Array.flat/flatMap and Object.fromEntries

Array.flat and Array.flatMap

The documentation says:

const numbers = [[1, 2, 3], [4, 5, 6], [7, [8, 9]]];
numbers.flat(); // [1, 2, 3, 4, 5, 6, 7, [8, 9]];
numbers.flat(1); // [1, 2, 3, 4, 5, 6, 7, [8, 9]]; (same as above)
numbers.flat(2); // [1, 2, 3, 4, 5, 6, 7, 8, 9];
const words = ["it's always", "sunny in", "philadelphia"];
words.reduce((a, w) => a.concat(w.split(" ")), []); // ["it's", "always", "sunny", "in", "philadelphia"]
const words = ["it's always", "sunny in", "philadelphia"];
words.map(x => x.split(' ')).flat(1); // ["it's", "always", "sunny", "in", "philadelphia"]
const words = ["it's always", "sunny in", "philadelphia"];
words.flatMap(x => x.split(' ')); // ["it's", "always", "sunny", "in", "philadelphia"]

Object.fromEntries

To understand Object.fromEntries, let’s first look at Object.entries. This is a convenient way to convert and array to an object, something that is done all the time.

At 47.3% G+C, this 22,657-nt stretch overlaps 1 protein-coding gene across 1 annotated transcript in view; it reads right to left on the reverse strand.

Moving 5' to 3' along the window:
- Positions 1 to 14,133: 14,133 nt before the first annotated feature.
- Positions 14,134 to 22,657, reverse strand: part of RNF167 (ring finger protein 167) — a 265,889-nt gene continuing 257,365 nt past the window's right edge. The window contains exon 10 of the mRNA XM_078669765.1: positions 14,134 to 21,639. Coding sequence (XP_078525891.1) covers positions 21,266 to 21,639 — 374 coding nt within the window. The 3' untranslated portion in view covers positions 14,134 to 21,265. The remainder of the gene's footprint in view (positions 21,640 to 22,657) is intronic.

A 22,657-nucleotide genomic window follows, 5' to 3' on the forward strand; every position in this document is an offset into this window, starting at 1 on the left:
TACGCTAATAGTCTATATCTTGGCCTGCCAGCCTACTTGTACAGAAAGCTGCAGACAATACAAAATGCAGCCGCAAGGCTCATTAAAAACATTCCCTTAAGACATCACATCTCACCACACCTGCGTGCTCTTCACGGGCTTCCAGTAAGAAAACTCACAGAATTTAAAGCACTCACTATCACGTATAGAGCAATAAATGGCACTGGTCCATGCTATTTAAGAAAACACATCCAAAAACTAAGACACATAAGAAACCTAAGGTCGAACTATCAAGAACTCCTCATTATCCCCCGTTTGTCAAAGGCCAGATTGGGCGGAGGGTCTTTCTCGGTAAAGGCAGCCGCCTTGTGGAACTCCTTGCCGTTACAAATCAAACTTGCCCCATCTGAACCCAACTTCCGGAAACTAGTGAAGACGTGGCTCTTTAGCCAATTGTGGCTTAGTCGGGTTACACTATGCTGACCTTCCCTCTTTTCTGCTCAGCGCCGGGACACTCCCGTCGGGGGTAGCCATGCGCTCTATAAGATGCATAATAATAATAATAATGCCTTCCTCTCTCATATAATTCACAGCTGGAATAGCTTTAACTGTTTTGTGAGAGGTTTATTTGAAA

{
"1": {
"id": 1,
"name": "Joe"
},
"2": {
"id": 2,
"name": "Mary"
}
}
Object.entries(payload);
[
["1", { id: 1, name: "Joe" }],
["2", { id: 2, name: "Mary" }]
];
const array = [
[1, { id: 1, name: "John" }],
[2, { id: 2, name: "Mary" }]
];
const users = Object.fromEntries(array);
// {"1": { id: 1, name: "John" }, "2": { id: 2, name: "Mary" }}
array.reduce((acc, v) => {
acc[v[0]] = v[1];
return acc;
}, {});

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Previously Paris and Geneva, currently New York. Can also be found at https://dev.to/arnaud

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